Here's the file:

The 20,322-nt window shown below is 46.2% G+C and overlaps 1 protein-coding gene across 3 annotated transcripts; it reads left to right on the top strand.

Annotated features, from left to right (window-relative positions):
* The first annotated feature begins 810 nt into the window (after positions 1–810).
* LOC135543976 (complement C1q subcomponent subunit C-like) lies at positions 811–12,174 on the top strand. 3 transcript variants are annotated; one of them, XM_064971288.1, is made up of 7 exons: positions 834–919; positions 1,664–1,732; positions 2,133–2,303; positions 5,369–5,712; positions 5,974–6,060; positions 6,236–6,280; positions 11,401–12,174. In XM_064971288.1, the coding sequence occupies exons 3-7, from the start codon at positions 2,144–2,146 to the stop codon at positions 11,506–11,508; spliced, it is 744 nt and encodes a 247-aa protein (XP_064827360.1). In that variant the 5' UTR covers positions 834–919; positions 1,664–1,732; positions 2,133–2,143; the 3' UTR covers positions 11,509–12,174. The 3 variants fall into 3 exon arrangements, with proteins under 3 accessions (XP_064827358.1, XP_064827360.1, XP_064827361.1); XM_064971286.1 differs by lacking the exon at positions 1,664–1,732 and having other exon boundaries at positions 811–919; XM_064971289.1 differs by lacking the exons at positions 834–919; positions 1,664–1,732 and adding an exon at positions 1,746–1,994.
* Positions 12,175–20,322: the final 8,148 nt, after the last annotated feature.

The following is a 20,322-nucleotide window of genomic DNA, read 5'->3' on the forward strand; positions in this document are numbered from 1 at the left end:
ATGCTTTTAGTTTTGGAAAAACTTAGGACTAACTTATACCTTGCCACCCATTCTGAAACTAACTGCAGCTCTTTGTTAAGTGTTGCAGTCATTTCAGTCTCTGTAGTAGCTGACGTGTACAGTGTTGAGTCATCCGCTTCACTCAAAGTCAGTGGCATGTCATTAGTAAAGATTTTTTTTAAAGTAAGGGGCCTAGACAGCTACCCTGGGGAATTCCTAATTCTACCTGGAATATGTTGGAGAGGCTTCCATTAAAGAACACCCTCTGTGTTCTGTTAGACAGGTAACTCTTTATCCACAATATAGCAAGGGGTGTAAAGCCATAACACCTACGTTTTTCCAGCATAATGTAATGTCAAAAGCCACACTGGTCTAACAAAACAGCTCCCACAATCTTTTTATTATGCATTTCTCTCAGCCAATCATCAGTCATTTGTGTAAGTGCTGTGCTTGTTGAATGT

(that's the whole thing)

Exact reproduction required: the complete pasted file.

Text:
The 20,322-nt window shown below is 46.2% G+C and overlaps 1 protein-coding gene across 3 annotated transcripts; it reads left to right on the top strand.

Annotated features, from left to right (window-relative positions):
* The first annotated feature begins 810 nt into the window (after positions 1–810).
* LOC135543976 (complement C1q subcomponent subunit C-like) lies at positions 811–12,174 on the top strand. 3 transcript variants are annotated; one of them, XM_064971288.1, is made up of 7 exons: positions 834–919; positions 1,664–1,732; positions 2,133–2,303; positions 5,369–5,712; positions 5,974–6,060; positions 6,236–6,280; positions 11,401–12,174. In XM_064971288.1, the coding sequence occupies exons 3-7, from the start codon at positions 2,144–2,146 to the stop codon at positions 11,506–11,508; spliced, it is 744 nt and encodes a 247-aa protein (XP_064827360.1). In that variant the 5' UTR covers positions 834–919; positions 1,664–1,732; positions 2,133–2,143; the 3' UTR covers positions 11,509–12,174. The 3 variants fall into 3 exon arrangements, with proteins under 3 accessions (XP_064827358.1, XP_064827360.1, XP_064827361.1); XM_064971286.1 differs by lacking the exon at positions 1,664–1,732 and having other exon boundaries at positions 811–919; XM_064971289.1 differs by lacking the exons at positions 834–919; positions 1,664–1,732 and adding an exon at positions 1,746–1,994.
* Positions 12,175–20,322: the final 8,148 nt, after the last annotated feature.

The following is a 20,322-nucleotide window of genomic DNA, read 5'->3' on the forward strand; positions in this document are numbered from 1 at the left end:
ATGCTTTTAGTTTTGGAAAAACTTAGGACTAACTTATACCTTGCCACCCATTCTGAAACTAACTGCAGCTCTTTGTTAAGTGTTGCAGTCATTTCAGTCTCTGTAGTAGCTGACGTGTACAGTGTTGAGTCATCCGCTTCACTCAAAGTCAGTGGCATGTCATTAGTAAAGATTTTTTTTAAAGTAAGGGGCCTAGACAGCTACCCTGGGGAATTCCTAATTCTACCTGGAATATGTTGGAGAGGCTTCCATTAAAGAACACCCTCTGTGTTCTGTTAGACAGGTAACTCTTTATCCACAATATAGCAAGGGGTGTAAAGCCATAACACCTACGTTTTTCCAGCATAATGTAATGTCAAAAGCCACACTGGTCTAACAAAACAGCTCCCACAATCTTTTTATTATGCATTTCTCTCAGCCAATCATCAGTCATTTGTGTAAGTGCTGTGCTTGTTGAATGT